"Listen, I'm not a doctor," Tepper said. "And I've said it a million times: 'Is he healthy?' He's not a doctor. There's a lot of different things that can happen. But first is, is he healthy? Tell me that, and then we can talk."
The Panthers have been non-committal when it comes to Newton. When general manager Marty Hurney was asked about his foot injury and his future in Charlotte, he answered, "He's rehabbing, that's all I can say," per Steve Reed of the Associated Press.
And in late January, ESPN's Dan Graziano and Jeremy Fowler reported that "the Panthers want to see [Newton] work out on the field in March when healthy, a source said. A full evaluation will help them make a decision on his future, one that hasn't been made yet. 'They want to at least give him a shot, see where he's at,' the team source said. 'Then we'll see what happens.'"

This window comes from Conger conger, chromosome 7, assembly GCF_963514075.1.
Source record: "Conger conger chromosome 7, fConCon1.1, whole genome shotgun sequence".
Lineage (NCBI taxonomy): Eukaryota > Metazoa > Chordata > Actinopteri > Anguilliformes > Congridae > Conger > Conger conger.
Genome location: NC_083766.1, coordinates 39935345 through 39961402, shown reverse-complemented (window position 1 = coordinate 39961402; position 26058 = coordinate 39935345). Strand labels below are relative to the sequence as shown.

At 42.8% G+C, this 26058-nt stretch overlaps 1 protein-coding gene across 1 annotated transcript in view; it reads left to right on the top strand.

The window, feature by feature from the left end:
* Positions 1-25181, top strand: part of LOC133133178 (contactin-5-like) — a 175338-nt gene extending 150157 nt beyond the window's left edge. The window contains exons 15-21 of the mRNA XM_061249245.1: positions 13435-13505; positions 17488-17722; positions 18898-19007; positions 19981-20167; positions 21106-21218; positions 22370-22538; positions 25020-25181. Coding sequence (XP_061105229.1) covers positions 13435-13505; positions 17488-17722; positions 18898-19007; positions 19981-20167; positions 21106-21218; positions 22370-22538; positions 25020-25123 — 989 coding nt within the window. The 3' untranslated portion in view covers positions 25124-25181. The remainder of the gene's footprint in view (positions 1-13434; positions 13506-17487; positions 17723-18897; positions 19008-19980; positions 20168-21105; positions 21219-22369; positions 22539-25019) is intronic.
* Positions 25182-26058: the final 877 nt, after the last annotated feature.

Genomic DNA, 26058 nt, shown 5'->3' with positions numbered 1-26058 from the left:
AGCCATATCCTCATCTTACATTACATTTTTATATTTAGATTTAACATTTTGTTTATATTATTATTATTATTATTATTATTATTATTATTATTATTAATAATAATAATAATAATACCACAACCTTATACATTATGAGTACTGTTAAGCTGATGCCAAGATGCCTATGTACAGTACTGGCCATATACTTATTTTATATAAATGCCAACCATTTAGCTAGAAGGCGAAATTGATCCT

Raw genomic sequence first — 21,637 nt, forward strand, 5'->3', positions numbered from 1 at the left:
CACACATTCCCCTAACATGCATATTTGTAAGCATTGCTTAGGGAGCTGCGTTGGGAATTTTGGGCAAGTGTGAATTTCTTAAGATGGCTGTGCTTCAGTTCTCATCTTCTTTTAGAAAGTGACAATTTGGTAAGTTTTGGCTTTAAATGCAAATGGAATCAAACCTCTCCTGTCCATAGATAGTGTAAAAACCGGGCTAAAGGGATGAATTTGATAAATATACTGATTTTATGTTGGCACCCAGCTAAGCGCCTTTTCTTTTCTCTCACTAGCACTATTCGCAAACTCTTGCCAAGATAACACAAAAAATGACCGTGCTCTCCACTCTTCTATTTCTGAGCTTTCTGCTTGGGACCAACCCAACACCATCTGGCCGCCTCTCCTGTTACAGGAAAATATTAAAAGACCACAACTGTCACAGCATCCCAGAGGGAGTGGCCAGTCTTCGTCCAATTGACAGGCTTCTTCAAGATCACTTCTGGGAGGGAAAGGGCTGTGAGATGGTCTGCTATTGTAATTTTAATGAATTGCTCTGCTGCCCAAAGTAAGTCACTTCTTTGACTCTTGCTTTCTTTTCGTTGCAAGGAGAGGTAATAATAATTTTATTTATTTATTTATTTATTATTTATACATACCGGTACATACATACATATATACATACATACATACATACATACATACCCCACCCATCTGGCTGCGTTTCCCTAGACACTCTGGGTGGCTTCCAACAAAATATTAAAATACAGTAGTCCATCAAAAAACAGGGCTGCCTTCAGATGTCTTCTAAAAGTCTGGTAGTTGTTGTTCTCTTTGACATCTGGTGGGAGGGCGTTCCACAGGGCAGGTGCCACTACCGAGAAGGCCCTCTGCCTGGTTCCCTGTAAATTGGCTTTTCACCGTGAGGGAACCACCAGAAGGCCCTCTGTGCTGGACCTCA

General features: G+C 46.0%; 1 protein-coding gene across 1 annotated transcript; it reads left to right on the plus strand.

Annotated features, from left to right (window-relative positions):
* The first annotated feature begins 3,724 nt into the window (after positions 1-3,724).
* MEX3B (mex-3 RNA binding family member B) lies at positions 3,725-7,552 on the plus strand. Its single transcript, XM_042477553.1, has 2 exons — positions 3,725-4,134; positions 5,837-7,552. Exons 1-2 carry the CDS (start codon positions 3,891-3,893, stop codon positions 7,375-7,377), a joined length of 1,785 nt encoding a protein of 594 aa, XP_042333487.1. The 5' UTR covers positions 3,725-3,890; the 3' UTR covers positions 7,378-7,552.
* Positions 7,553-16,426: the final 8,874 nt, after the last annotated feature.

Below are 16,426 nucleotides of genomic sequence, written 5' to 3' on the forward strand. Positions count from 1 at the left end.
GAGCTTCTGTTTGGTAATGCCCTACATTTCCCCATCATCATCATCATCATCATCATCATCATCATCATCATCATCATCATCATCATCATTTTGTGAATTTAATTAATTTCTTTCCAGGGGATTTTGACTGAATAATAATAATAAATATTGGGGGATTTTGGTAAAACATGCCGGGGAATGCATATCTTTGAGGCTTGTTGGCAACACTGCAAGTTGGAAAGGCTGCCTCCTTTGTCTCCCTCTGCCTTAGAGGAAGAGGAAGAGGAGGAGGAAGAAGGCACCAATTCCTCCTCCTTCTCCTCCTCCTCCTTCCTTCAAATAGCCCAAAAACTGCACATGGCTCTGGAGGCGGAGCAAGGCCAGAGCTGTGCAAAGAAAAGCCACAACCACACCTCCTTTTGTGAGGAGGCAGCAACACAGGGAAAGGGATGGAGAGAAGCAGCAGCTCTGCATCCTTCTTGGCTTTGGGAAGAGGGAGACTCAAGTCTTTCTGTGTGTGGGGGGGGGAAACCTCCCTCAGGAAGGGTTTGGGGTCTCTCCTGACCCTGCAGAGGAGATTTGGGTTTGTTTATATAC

Newton, 30, appeared in just two games last season, throwing for 572 yards, no touchdowns and an interception while completing just 56.2 percent of his passes. A Lisfranc injury kept him out of action for the rest of the season, and he underwent surgery in December.
The veteran quarterback, who won an MVP award and led the Panthers to a Super Bowl in the 2015 season, has expressed a desire to stay with the Panthers.
"Charlotte is home," he said in November, per David Newton of ESPN. "Charlotte is a place I know people know me. They're not just assuming. They know how I am. They know my energy. They know what I like and what I don't like. For me to have that type of presence, it just reminds me that... it's right."
Newton has dealt with a lot of injuries in recent years, and it wouldn't be shocking if the Panthers chose to part ways with him this offseason. It would be the end of an era, but with a new head coach in place, Matt Rhule, the Panthers may be ready to turn the page on Newton.